"In the 1990s, psychologist Brad Bushman at Iowa State decided to study whether or not venting actually worked. He divided 180 students into 3 groups. One group read a neutral article. One group read an article about a fake study that said venting anger was effective. The third group read about a fake study that said venting was pointless. He then had students write essays for or against abortion, a subject about which they probably had strong feelings. He told them the essays would be graded by fellow students, but they weren't.  When the students got their essays back, half were told their essays were superb. The other half had this scrawled across the paper: "This is one of the worst essays I have ever read!" Bushman then asked the subjects to pick an activity like playing a game, watching some comedy, reading a story, or punching a bag. The results? The people who read the article that said venting worked, and who later got angry, were far more likely to ask to punch the bag than those who got angry in the other groups. In all the groups., the people who got praised tended to pick non-aggressive activities."


No big shocker there.  When we are told by an authority that some behavior is good/not good for us then we tend to heed that advice.  While this is no surprise, it might be worth taking note that this also creates feedback loops.  If we are told "venting" is good then we will more likely seek out opportunities to do it, and if we are told "venting" is not good then we will seek out other ways to deal with anger.  


Now onto the interesting part in which another experiment is created like the first but with a twist, in which the group that was told their essay was the worst essay the grader ever read was then divided in half and and were told they were going to have to compete against the person who graded their essay. "One group first had to punch a bag, and the other group had to sit and wait for two minutes. After punching and waiting, the competition began. The game was simple: Press a button as fast as you can. If you lose, you get blasted with a horrible noise. When you win, your opponent gets blasts. The students could set the volume the other person had to endure, a setting between zero and ten, with ten being 105 decibels. Can you predict what they discovered? On average, the punching bag group set the volume as high as 8.5. The time-out group set it to 2.47. The people who got angry didn't release their anger on the punching bag-their anger was sustained by it."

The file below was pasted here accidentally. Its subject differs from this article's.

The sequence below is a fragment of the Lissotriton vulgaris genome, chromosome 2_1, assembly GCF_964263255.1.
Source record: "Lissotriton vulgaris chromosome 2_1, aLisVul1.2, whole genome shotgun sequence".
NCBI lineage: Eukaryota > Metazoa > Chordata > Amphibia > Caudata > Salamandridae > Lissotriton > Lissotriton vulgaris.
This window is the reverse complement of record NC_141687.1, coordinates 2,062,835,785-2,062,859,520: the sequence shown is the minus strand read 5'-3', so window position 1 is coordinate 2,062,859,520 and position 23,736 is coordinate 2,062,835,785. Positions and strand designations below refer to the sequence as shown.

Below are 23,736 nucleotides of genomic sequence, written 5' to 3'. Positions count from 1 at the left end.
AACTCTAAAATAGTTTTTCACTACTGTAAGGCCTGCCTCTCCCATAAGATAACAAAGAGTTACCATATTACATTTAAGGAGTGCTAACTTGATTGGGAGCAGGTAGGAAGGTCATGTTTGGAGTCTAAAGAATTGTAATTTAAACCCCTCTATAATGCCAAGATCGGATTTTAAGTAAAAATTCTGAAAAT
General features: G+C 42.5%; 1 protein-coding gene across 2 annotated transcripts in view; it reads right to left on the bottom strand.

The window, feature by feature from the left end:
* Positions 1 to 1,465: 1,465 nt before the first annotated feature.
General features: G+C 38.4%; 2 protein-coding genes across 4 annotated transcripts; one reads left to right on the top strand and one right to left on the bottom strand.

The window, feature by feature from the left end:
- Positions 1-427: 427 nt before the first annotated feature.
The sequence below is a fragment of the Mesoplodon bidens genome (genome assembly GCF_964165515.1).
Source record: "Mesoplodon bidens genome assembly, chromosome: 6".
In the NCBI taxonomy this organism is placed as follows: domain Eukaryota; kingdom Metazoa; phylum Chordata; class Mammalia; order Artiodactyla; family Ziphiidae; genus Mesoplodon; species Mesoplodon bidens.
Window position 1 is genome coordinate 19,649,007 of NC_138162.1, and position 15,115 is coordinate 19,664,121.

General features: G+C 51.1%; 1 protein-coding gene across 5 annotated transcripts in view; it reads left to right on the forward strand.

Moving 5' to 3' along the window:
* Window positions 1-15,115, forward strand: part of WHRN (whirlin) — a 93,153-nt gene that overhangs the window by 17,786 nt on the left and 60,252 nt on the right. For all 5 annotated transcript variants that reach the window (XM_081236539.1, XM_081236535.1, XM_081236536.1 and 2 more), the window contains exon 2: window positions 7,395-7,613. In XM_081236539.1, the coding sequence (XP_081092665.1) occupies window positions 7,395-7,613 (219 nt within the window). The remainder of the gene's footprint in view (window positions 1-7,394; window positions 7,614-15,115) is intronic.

This may be common sense to you.  It may not be. For generations Christianity has taught about loving the neighbor who is sometimes also your enemy. Forgiveness is critical to the life of the Christian. Jesus is said to have spoken words of forgiveness while on the cross.